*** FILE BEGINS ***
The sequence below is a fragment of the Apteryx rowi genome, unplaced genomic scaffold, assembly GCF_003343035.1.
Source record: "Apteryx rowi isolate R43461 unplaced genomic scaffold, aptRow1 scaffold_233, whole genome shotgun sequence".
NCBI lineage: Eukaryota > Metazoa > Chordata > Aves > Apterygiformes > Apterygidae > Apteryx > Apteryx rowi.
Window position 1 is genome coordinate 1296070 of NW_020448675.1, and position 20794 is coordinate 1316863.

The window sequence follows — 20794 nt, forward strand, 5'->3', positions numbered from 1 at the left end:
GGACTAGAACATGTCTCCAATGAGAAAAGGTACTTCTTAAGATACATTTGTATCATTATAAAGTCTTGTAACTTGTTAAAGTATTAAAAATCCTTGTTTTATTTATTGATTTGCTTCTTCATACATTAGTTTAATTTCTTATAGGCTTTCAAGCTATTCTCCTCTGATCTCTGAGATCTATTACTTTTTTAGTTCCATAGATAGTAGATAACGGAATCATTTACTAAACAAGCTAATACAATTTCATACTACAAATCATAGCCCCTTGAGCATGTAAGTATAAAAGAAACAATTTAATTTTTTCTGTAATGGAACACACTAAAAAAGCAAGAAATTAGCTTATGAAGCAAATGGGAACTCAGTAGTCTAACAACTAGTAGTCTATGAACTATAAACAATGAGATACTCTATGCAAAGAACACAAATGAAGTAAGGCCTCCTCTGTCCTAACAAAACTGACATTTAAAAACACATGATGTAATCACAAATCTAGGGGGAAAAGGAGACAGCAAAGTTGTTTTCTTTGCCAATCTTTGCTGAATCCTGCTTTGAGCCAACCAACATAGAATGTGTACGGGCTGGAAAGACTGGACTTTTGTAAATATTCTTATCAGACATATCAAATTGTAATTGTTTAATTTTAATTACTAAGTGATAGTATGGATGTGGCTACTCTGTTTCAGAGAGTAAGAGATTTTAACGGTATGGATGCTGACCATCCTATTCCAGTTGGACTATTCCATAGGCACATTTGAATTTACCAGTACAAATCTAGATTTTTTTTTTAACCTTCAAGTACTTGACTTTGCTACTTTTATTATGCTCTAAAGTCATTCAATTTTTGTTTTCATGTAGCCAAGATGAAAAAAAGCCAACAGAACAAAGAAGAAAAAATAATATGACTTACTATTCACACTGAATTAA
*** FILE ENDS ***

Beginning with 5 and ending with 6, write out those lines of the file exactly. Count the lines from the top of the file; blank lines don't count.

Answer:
The window sequence follows — 20794 nt, forward strand, 5'->3', positions numbered from 1 at the left end:
GGACTAGAACATGTCTCCAATGAGAAAAGGTACTTCTTAAGATACATTTGTATCATTATAAAGTCTTGTAACTTGTTAAAGTATTAAAAATCCTTGTTTTATTTATTGATTTGCTTCTTCATACATTAGTTTAATTTCTTATAGGCTTTCAAGCTATTCTCCTCTGATCTCTGAGATCTATTACTTTTTTAGTTCCATAGATAGTAGATAACGGAATCATTTACTAAACAAGCTAATACAATTTCATACTACAAATCATAGCCCCTTGAGCATGTAAGTATAAAAGAAACAATTTAATTTTTTCTGTAATGGAACACACTAAAAAAGCAAGAAATTAGCTTATGAAGCAAATGGGAACTCAGTAGTCTAACAACTAGTAGTCTATGAACTATAAACAATGAGATACTCTATGCAAAGAACACAAATGAAGTAAGGCCTCCTCTGTCCTAACAAAACTGACATTTAAAAACACATGATGTAATCACAAATCTAGGGGGAAAAGGAGACAGCAAAGTTGTTTTCTTTGCCAATCTTTGCTGAATCCTGCTTTGAGCCAACCAACATAGAATGTGTACGGGCTGGAAAGACTGGACTTTTGTAAATATTCTTATCAGACATATCAAATTGTAATTGTTTAATTTTAATTACTAAGTGATAGTATGGATGTGGCTACTCTGTTTCAGAGAGTAAGAGATTTTAACGGTATGGATGCTGACCATCCTATTCCAGTTGGACTATTCCATAGGCACATTTGAATTTACCAGTACAAATCTAGATTTTTTTTTTAACCTTCAAGTACTTGACTTTGCTACTTTTATTATGCTCTAAAGTCATTCAATTTTTGTTTTCATGTAGCCAAGATGAAAAAAAGCCAACAGAACAAAGAAGAAAAAATAATATGACTTACTATTCACACTGAATTAA